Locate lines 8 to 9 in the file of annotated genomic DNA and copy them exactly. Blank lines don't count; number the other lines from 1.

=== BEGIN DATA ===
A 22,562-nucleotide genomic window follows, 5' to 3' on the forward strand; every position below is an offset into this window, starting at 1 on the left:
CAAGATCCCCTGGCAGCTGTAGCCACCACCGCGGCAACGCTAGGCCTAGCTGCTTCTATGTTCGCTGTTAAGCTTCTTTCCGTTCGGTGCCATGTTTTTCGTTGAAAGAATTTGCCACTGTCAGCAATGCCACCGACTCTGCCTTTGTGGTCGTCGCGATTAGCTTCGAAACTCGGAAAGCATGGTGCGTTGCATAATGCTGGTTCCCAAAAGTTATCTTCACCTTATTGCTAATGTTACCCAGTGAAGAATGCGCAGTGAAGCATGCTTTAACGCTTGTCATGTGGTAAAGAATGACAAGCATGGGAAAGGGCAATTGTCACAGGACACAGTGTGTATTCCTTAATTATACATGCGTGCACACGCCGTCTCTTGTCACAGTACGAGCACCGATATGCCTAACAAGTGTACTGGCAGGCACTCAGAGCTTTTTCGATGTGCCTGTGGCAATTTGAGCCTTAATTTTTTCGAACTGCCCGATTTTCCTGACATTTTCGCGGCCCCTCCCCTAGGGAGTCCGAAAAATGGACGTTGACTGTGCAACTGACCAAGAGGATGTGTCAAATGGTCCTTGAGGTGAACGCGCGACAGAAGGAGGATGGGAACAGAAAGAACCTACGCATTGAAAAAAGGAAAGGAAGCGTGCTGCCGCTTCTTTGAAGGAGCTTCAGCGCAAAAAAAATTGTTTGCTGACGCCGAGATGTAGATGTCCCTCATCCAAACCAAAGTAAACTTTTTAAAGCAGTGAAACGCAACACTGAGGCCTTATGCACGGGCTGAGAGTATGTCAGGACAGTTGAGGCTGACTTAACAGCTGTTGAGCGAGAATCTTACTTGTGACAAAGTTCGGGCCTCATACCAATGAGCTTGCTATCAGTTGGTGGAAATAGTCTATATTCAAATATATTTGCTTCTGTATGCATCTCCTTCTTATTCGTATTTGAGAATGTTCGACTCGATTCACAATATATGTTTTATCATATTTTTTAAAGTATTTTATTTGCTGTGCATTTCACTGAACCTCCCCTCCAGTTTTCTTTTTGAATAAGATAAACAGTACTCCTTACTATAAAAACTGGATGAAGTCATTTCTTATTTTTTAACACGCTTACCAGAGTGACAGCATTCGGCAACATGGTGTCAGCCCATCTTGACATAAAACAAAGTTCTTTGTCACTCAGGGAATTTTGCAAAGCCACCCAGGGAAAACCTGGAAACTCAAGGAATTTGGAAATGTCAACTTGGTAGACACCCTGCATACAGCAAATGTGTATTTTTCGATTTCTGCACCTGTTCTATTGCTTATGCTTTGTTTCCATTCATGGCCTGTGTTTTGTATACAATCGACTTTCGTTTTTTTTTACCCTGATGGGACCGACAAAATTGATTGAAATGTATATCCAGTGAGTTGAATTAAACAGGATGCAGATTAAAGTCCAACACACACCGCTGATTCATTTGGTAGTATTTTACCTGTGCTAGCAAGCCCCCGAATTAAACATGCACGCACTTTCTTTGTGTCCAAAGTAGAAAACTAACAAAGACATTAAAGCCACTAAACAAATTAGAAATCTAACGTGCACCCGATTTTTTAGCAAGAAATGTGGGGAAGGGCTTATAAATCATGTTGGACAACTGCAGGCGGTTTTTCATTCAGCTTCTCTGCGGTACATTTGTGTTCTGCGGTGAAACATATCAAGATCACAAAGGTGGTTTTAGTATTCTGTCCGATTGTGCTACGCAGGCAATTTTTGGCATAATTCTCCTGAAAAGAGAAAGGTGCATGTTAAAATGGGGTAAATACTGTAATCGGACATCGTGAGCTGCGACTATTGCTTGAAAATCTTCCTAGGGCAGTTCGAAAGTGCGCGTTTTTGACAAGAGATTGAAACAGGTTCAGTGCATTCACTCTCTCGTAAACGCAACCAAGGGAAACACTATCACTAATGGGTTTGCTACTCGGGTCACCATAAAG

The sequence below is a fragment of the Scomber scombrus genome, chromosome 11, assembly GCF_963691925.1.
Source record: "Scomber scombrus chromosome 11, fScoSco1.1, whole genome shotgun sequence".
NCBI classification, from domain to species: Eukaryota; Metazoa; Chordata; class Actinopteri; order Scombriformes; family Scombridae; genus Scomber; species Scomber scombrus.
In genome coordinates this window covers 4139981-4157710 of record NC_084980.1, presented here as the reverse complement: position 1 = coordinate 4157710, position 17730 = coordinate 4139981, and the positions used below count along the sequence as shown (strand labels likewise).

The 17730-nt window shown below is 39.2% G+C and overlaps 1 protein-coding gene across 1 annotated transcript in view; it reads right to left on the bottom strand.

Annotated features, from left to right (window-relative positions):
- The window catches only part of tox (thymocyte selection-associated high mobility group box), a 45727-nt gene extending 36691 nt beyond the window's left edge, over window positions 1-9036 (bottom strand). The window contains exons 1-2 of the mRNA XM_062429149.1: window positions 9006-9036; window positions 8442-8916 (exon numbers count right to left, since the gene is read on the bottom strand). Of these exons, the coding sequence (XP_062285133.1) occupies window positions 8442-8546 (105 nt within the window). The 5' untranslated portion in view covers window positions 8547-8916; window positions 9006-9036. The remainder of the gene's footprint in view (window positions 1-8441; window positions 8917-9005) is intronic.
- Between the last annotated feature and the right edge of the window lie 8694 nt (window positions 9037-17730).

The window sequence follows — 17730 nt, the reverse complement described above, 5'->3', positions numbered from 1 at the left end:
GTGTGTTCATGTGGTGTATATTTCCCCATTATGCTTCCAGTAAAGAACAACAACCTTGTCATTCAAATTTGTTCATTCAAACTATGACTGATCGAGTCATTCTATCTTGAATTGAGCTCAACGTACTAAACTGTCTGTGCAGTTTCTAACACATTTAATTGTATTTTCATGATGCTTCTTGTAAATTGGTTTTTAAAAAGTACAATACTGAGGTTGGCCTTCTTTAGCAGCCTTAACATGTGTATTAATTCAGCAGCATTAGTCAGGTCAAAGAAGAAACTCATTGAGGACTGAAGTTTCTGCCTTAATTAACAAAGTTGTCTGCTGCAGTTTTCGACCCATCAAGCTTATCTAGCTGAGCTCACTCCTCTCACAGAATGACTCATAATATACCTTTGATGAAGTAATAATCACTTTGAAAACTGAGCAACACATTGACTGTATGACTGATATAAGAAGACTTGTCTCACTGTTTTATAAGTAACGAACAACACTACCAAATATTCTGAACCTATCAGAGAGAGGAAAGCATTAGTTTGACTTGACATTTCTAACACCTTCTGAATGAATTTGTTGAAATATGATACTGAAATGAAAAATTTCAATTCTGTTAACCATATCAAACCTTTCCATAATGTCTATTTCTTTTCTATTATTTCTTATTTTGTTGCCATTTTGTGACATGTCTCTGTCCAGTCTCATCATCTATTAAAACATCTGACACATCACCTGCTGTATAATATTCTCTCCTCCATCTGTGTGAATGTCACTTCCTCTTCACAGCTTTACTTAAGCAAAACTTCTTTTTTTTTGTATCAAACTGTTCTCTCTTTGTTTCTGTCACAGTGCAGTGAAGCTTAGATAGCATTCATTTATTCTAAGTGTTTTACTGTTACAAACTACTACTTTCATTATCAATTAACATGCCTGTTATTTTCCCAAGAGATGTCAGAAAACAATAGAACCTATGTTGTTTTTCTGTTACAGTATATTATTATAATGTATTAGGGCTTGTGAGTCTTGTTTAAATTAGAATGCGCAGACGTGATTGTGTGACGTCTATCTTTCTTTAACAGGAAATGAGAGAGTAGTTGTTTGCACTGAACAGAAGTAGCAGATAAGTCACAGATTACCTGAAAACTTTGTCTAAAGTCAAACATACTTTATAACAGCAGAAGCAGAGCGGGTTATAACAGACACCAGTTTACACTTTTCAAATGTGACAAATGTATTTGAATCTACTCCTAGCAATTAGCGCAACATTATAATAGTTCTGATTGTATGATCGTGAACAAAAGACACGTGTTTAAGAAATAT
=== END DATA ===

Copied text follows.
Annotated features, from left to right (window-relative positions):
- The window catches only part of tox (thymocyte selection-associated high mobility group box), a 45727-nt gene extending 36691 nt beyond the window's left edge, over window positions 1-9036 (bottom strand). The window contains exons 1-2 of the mRNA XM_062429149.1: window positions 9006-9036; window positions 8442-8916 (exon numbers count right to left, since the gene is read on the bottom strand). Of these exons, the coding sequence (XP_062285133.1) occupies window positions 8442-8546 (105 nt within the window). The 5' untranslated portion in view covers window positions 8547-8916; window positions 9006-9036. The remainder of the gene's footprint in view (window positions 1-8441; window positions 8917-9005) is intronic.